Poetry of Amy Lowell
A Dome of Many-coloured Glass

Loon Point

Softly the water ripples
 Against the canoe's curving side,
Softly the birch trees rustle
 Flinging over us branches wide.

Softly the moon glints and glistens
 As the water takes and leaves,
Like golden ears of corn
 Which fall from loose-bound sheaves,

Or like the snow-white petals
 Which drop from an overblown rose,
When Summer ripens to Autumn
 And the freighted year must close.

From the shore come the scents of a garden,
 And between a gap in the trees
A proud white statue glimmers
 In cold, disdainful ease.

The child of a southern people,
 The thought of an alien race,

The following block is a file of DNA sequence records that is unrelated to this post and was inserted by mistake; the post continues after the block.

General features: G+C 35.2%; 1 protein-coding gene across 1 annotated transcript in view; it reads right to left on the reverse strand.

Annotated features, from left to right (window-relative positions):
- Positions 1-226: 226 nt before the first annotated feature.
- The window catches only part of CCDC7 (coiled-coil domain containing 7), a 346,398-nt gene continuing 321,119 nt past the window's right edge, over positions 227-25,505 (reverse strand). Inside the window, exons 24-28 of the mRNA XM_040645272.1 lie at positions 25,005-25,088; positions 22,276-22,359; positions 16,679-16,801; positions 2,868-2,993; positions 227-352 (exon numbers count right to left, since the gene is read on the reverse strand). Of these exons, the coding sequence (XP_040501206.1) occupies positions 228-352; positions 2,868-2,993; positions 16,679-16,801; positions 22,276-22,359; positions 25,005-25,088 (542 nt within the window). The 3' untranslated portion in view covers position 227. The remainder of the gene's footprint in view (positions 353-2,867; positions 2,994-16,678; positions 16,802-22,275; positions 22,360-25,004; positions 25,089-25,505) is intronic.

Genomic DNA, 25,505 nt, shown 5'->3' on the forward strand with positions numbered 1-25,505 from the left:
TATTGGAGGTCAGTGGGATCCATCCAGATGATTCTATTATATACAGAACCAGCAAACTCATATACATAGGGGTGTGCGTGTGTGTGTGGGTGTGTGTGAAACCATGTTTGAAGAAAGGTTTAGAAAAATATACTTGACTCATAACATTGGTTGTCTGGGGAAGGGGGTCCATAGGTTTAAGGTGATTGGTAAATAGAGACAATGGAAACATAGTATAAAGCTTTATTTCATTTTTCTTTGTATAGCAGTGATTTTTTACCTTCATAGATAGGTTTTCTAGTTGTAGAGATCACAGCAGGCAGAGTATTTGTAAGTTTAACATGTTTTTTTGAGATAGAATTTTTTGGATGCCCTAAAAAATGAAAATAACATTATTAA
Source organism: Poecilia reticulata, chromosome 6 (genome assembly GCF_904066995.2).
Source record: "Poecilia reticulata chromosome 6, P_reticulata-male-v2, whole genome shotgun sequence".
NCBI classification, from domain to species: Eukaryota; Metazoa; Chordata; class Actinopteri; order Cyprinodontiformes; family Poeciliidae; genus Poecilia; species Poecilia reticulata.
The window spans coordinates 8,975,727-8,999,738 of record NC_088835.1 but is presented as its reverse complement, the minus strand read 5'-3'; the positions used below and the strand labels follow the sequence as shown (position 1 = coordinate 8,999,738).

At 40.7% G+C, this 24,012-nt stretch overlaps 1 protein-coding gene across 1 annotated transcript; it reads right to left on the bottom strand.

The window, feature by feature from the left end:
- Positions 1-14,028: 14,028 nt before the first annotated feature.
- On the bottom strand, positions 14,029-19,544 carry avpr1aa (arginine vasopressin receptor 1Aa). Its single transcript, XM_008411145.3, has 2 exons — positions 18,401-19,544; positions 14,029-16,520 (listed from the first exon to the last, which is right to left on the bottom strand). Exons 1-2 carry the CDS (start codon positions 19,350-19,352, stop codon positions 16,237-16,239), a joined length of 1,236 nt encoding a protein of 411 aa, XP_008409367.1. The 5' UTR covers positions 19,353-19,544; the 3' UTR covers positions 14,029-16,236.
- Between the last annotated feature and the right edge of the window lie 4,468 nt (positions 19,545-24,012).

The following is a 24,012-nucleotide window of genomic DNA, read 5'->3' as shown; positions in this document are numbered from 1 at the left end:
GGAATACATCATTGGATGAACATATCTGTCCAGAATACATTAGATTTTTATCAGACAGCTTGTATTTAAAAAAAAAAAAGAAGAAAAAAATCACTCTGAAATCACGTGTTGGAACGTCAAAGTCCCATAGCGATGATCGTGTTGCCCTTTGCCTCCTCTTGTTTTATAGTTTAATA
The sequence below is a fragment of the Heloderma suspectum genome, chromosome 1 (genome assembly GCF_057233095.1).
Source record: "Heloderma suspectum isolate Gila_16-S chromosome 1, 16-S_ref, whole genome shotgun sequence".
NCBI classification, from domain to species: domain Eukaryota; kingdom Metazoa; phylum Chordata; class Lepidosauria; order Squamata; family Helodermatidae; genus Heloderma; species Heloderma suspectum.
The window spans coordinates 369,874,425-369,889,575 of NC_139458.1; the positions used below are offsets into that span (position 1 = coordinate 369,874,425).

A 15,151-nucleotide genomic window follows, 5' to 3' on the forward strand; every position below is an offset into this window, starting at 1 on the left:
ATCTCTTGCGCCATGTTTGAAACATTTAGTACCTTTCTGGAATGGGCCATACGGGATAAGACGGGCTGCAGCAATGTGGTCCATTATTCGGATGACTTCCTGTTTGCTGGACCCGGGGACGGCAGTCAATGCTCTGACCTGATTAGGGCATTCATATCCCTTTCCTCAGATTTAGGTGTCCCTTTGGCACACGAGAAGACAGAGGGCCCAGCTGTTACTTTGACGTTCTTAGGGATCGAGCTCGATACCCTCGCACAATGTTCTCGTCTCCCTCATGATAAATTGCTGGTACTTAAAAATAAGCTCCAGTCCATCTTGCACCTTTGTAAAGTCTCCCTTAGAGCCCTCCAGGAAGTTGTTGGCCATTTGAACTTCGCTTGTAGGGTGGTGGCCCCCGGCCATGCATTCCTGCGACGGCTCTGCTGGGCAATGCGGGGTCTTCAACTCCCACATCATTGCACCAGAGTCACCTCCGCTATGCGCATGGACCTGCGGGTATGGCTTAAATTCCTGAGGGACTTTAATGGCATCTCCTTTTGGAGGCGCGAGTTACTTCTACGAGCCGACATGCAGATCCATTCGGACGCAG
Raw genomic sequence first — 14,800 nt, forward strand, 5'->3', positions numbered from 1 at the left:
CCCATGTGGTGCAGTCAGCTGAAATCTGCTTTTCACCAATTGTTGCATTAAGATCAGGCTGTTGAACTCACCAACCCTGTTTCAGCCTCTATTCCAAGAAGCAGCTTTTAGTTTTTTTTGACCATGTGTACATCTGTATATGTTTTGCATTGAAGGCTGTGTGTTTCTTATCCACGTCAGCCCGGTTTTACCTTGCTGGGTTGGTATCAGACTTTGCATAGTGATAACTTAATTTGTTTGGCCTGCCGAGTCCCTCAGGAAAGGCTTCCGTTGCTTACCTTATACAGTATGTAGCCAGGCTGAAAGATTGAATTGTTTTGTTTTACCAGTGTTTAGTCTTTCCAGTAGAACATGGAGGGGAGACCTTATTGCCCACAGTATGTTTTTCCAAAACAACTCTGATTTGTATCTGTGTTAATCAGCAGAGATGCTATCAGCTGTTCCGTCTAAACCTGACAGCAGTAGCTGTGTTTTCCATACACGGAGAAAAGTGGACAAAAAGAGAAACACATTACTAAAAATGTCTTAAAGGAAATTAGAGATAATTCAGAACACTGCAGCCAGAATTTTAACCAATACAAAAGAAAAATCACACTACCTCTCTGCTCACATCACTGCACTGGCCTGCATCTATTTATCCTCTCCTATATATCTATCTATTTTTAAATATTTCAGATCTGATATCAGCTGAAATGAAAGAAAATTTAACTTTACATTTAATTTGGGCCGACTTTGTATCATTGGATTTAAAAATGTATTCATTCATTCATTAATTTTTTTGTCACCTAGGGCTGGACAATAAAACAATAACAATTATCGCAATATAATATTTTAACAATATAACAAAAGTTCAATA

What does she in this pale, northern garden,
 How reconcile it with her grace?

But the moon in her wayward beauty
 Is ever and always the same,
As lovely as when upon Latmos
 She watched till Endymion came.

Through the water the moon writes her legends
 In light, on the smooth, wet sand;
They endure for a moment, and vanish,
 And no one may understand.

All round us the secret of Nature
 Is telling itself to our sight,
We may guess at her meaning but never
 Can know the full mystery of night.

But her power of enchantment is on us,
 We bow to the spell which she weaves,
Made up of the murmur of waves
 And the manifold whisper of leaves.